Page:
*Sanhhya : The Indian Journal of Statistics *
1992, Volume 54, Series A, Pt. 1, pp. 123-127.

### MAXIMUM LIKELIHOOD CHARACTERIZATION OF THE VON MISES-FISHER M ATRIX DISTRIBUTION

*By SUM ITRA PU R K A Y A ST H A*
*Indian Statistical Institute *

and

R A H U L MUKERJEE*

*Indian Institute o f Management*

*S U M M A R Y . A characterization o f the von Mises-Fisher m atrix distribution, extending *
a result o f Bingham and Mardia (1975) for distributions on sphere to distributions on Stiefel
manifold, is obtained.

1. In t r o d u c t i o n a k d m a i n r e s u l t

Bingham and Mardia (1975)— hereafter, abbreviated to BM— proved that under mild conditions a rotationally symmetric family o f distributions on the sphere must be the von Mises-Fisher family i f the mean direction is a maximum likelihood estimator (MLE) of the location parameter. In view of Downs’ (1972) extension o f the von Mises-Fisher distribution to a Stiefel mainfold (for further references, see Jupp and Mardia (1979)), it has been attempted here to extend the result in BM in the direction o f Downs’ work.

Let *Snp be the class o f n X p {n < p ) matrices M* satisfying *M M ' = I n.*

For *X v ..., X**n** eSnv with X =* £ *X i having full row rank, define the polar*
t-i

component of X as the matrix *(XX')~*X(cf. Downs, 1972). Then the follow*

ing result, proved in the next section, holds.

Theorem. *Let <? = {p (X ; A ) = f[tr(A X ’ )] |* A e Snp} be a class o f non-
*uniform densities on Snp- Assume that f is lower semi-continwms at the point *
*n. Furthermore, suppose that for every positive integral N and for all random*
*samples X lt ..., X N, w ithX* = 2 *X i of full row rank, the polar component o f*

* = i

*X is a M L E o f A . Then*

*p {X ; A ) = K exp{M r(A X % X e Snp, * (L1)
*for some constants A and K , both p o s i t i v e .*_______________________________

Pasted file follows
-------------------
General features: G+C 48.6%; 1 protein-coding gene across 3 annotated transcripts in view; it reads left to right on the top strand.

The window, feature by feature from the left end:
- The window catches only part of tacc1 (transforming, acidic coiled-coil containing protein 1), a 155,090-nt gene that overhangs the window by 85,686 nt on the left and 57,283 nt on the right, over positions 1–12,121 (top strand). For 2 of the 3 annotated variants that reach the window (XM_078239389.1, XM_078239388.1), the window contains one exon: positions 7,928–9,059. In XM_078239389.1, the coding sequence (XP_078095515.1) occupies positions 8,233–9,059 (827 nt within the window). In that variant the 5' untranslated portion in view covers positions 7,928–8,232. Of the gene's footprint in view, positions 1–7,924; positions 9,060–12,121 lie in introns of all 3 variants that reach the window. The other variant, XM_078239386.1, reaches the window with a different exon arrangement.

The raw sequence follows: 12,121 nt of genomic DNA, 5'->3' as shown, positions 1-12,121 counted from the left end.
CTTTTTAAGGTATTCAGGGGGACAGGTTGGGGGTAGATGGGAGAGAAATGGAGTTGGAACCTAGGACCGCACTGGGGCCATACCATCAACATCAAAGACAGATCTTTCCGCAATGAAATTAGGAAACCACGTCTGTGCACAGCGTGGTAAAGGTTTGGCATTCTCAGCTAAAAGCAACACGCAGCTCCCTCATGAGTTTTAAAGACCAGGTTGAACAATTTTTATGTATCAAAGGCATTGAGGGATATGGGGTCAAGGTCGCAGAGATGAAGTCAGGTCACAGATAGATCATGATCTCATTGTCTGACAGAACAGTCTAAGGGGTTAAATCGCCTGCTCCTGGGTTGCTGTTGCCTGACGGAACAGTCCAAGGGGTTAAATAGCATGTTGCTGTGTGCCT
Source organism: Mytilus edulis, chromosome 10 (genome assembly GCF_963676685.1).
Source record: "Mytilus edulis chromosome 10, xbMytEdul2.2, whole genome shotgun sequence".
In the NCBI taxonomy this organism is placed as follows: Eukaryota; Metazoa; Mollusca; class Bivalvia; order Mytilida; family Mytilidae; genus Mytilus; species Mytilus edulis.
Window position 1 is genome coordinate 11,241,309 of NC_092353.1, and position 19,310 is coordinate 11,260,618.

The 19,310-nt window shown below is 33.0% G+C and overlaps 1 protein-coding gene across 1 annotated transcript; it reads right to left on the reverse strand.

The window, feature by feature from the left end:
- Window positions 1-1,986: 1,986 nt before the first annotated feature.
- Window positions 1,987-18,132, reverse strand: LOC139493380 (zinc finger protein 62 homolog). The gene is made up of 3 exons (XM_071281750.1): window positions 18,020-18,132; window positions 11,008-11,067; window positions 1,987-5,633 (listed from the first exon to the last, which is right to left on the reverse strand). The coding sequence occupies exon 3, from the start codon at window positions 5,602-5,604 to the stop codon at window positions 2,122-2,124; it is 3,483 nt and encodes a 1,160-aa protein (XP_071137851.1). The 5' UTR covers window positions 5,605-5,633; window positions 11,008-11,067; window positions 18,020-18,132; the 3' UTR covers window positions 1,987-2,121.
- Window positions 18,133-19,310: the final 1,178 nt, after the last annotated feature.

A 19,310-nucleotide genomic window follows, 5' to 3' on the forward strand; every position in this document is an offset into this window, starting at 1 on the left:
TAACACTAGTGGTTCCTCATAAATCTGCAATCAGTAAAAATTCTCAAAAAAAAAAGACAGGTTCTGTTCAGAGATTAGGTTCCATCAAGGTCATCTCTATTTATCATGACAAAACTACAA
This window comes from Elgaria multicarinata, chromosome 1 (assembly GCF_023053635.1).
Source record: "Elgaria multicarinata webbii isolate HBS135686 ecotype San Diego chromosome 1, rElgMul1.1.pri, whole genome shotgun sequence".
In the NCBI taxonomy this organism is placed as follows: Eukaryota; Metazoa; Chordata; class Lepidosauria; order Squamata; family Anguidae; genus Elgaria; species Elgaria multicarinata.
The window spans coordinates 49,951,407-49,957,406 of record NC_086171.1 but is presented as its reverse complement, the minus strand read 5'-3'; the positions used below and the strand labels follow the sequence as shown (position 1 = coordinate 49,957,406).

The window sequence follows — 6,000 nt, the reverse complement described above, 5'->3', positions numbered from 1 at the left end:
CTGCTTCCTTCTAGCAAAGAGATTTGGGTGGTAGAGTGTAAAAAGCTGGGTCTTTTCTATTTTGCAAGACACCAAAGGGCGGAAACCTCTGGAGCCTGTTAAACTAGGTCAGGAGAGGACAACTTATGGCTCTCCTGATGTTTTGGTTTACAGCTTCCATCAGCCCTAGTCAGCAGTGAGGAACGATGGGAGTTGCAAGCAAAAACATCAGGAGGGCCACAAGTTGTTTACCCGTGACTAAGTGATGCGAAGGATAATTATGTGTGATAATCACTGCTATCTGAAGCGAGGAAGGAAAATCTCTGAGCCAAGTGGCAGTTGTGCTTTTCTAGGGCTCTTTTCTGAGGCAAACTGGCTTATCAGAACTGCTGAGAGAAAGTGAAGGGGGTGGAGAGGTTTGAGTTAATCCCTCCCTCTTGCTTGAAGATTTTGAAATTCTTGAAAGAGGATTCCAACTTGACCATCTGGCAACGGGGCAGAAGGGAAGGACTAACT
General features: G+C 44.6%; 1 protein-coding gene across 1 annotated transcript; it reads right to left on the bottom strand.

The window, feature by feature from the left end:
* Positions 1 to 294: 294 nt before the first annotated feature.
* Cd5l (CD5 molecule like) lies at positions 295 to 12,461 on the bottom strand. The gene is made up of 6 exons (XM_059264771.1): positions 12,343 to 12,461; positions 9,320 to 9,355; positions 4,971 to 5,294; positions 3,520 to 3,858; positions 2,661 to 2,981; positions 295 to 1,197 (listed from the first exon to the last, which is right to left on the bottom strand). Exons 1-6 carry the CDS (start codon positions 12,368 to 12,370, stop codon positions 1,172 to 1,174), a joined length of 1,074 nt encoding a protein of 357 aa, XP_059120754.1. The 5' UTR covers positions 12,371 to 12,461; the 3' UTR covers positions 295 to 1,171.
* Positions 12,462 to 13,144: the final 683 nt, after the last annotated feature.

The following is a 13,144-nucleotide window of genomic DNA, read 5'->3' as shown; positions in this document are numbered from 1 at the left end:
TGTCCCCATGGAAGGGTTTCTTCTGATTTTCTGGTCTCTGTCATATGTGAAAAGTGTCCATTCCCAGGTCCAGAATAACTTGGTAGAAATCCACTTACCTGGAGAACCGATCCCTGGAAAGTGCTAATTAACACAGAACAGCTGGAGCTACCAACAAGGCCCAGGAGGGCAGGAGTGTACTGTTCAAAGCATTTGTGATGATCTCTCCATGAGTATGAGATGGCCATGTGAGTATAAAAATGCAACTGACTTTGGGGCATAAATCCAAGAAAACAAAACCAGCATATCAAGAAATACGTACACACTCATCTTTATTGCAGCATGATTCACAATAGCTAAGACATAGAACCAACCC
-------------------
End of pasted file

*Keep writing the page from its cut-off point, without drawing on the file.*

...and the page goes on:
Paper received. June 1989; revised M ay 1990.

*A M S (1980) **subject classification. 62E10, 62H05.*

*K ey words and phrases. Maximum likelihood characterization, orientation statistics, von *
Mises-Fisher m atrix distribution.

*On leave from Indian Statistical Institute, Calcutta, India*

*Remark 1. The* class &* considered above ha3 the following property.

*p (X*; *A) — p (X B ; A) for all p *X *p* orthogonal matrix *B* with det *(B) = 1 that *
(♦atistics A B *A. * Because o f this geometric consideration the matrix A can
be thought o f as a location parameter for the class <?. Thus is a
natural extension o f the class considered in BM.

*Remark 2. The converse o f the theorem is also true, i.e, i f X* has the
density (1.1), then for i.i.d. observations *X v ..., X N* from *p (X* ; A ) the polar
component o f X — £ *X i is the MLE of A (cf. Downs (1972)).*

< - 1

**2**. P r o o f o f t h e t h e o r e m

For *n = 1, our theorem follows from Theorem 2 in BM. Throughout *
this section, we therefore consider the case *n ^ 2, and it appears that this *
generalization is non-trivial especially for odd *n. Observe that the condition*
regarding the MLE o f A is equivalent to the following : for every positive

*x*
integral *N and every choice o f matrices X x, ..., X n , A e Snp with X* = 2 -Xf

» - i

of full row rank, the relation

n *f[tv (A x l)] > n * *. f M A X t i* (2.1)